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On the basketball court and “Beyond the 94 x 50,” Tommy Amaker is a winning coach, an authentic leader, and an inspiring teacher.

Basketball Star

A 6’1 star point guard from Falls Church, Virginia, Amaker is a Duke University Hall of Famer and a former All American and National Defensive Player of the Year. He racked up 108 career wins at Duke, where he helped lead his team to a national runner-up finish in 1986. Amaker won a gold medal with the U.S. national team that won the World Championship in 1986. He was drafted by the Seattle SuperSonics in the third round of the 1987 NBA Draft with the 55th pick overall.  Check out Amaker’s collegiate record.

Successful Coach

After graduation, Amaker stayed with the Duke University Blue Devils as a graduate assistant then assistant coach for nine seasons. His first head coaching position brought him to the Big East, where he led Seton Hall for four seasons, a stint that included a Sweet Sixteen appearance. From there, a six-season stint as head coach at the University of Michigan followed, which included a 2004 NIT championship title, making him the youngest Black coach to ever win a national title (NIT or NCAA). Since joining the Harvard community in 2007, Amaker has brought the Crimson to unprecedented heights, racking up not only the first, but now seven Ivy League championships, making four NCAA tournament appearances and earning three NIT berths.  Explore the Harvard Men’s Basketball program.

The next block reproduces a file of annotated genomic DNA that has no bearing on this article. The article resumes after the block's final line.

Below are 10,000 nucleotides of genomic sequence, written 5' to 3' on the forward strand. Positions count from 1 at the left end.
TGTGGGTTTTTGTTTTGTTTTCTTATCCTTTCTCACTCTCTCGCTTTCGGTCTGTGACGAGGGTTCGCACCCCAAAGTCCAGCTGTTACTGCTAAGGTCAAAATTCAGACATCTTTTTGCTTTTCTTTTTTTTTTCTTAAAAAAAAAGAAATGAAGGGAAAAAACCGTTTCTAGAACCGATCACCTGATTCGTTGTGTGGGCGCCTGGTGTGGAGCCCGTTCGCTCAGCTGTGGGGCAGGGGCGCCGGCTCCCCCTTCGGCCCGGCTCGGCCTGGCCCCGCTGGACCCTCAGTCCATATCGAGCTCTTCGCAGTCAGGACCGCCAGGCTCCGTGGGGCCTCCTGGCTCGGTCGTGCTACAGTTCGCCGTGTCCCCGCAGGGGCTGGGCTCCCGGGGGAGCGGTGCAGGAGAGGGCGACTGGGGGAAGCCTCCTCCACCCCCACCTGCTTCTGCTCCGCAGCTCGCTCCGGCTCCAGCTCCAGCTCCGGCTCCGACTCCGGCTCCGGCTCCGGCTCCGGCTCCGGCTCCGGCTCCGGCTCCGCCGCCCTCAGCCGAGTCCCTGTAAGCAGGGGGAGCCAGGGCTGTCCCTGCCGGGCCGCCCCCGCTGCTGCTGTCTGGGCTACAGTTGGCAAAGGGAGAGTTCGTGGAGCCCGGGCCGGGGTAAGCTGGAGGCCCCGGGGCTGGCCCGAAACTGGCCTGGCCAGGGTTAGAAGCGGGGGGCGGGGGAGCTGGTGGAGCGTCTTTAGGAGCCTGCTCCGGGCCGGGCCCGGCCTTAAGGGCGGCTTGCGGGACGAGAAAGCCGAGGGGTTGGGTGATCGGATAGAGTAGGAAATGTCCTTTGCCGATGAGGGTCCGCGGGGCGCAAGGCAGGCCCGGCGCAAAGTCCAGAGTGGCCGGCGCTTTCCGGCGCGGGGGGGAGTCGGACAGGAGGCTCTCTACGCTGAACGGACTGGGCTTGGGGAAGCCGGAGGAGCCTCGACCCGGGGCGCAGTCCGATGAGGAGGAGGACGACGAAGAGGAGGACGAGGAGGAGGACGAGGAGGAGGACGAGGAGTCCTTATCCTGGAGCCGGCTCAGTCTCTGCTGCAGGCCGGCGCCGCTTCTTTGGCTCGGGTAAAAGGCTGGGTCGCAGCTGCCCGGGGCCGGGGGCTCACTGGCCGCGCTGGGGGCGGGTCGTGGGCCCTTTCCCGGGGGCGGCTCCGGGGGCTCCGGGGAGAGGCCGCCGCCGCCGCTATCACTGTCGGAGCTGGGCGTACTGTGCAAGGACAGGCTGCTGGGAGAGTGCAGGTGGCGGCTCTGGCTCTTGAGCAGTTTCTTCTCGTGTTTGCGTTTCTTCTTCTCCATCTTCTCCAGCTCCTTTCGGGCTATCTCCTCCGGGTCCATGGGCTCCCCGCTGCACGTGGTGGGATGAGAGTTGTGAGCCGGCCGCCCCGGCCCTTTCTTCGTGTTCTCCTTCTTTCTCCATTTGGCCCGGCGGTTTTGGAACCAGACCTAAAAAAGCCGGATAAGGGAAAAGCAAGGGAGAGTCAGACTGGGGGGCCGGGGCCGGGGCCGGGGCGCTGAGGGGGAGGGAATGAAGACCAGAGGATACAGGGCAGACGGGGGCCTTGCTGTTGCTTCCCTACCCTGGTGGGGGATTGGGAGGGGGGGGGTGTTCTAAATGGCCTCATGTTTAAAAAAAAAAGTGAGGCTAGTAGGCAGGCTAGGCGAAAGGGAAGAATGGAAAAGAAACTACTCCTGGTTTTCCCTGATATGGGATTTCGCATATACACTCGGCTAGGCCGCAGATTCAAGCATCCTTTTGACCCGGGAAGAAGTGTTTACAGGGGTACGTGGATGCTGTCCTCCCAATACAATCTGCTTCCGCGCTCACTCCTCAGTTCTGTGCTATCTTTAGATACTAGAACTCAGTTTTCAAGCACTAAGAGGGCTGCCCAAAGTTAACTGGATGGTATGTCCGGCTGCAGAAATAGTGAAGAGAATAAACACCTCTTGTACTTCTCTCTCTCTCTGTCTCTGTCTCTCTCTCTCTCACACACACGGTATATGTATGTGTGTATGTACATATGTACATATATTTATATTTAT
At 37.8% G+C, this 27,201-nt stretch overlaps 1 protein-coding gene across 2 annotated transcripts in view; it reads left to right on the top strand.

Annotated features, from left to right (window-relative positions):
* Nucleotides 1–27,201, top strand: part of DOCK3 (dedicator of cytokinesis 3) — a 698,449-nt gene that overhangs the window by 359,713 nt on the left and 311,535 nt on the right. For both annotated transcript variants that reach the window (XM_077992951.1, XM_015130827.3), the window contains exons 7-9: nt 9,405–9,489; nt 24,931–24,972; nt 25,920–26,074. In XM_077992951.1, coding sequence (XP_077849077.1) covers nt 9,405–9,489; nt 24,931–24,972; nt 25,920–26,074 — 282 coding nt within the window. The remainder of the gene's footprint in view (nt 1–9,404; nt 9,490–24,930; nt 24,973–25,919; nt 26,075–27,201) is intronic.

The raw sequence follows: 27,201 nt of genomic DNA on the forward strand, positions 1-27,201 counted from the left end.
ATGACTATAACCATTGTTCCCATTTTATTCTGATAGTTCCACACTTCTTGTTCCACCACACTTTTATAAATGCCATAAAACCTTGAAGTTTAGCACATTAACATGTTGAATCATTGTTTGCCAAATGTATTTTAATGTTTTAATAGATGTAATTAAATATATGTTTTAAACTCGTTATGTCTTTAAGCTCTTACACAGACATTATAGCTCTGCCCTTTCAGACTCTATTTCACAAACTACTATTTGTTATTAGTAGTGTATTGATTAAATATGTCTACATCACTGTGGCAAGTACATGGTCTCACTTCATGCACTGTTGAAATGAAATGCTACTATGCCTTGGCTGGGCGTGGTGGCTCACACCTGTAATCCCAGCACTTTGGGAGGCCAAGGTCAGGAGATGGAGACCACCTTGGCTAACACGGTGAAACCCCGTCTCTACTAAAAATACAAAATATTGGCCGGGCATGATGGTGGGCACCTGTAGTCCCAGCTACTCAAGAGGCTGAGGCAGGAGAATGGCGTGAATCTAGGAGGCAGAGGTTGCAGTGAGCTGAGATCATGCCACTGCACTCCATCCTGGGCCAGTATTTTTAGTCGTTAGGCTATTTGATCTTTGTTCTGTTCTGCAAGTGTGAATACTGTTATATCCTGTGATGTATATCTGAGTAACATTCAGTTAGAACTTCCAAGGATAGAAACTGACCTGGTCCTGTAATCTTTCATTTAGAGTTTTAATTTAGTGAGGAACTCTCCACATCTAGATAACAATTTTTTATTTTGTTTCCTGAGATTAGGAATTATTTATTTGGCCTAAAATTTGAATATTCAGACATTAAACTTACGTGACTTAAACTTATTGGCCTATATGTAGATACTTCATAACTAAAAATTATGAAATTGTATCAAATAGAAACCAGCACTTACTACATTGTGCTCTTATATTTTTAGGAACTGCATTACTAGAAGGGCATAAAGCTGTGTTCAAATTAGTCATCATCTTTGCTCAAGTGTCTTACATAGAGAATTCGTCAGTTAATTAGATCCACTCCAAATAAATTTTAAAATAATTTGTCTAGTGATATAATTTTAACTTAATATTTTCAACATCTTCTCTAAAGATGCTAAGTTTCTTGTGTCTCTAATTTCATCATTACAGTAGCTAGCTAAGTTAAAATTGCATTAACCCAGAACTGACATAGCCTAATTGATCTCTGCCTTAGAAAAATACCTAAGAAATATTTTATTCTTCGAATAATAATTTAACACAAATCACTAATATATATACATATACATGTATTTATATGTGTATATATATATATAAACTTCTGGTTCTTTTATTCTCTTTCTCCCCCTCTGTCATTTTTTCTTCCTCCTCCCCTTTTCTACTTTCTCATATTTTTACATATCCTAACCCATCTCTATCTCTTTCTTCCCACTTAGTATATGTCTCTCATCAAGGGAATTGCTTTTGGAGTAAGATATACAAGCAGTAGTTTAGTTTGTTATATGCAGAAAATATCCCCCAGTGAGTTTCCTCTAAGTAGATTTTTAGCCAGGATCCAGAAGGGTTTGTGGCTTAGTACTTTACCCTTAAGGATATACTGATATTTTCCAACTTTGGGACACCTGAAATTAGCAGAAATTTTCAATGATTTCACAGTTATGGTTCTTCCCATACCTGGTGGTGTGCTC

Teacher First

Amaker’s philosophy is ‘Teach. Lead. Serve.’, and he has designed a program where student athletes are exposed to different perspectives, explore new ways of thinking, and start on their path to becoming future leaders. Amaker prioritizes learning experiences off the court, such as trips anchored in the themes of social justice and moral courage, and through mentoring relationships like the ones built in his Breakfast Club, an initiative he created with renowned Harvard Law Professor Charles Ogletree where student athletes get to meet notable business leaders and social activists like Massachusetts Governor Charlie Baker, former U.S. Education Secretary Arne Duncan, and basketball legend and social justice champion Kareem Abdul-Jabbar.  Learn more about Amaker’s program.

“Coach Amaker’s one main reason why I decided to come to Harvard. His vision and his plan were something that really touched me and sunk in with me.”

Steve Moundou-Missi, Harvard College, 2015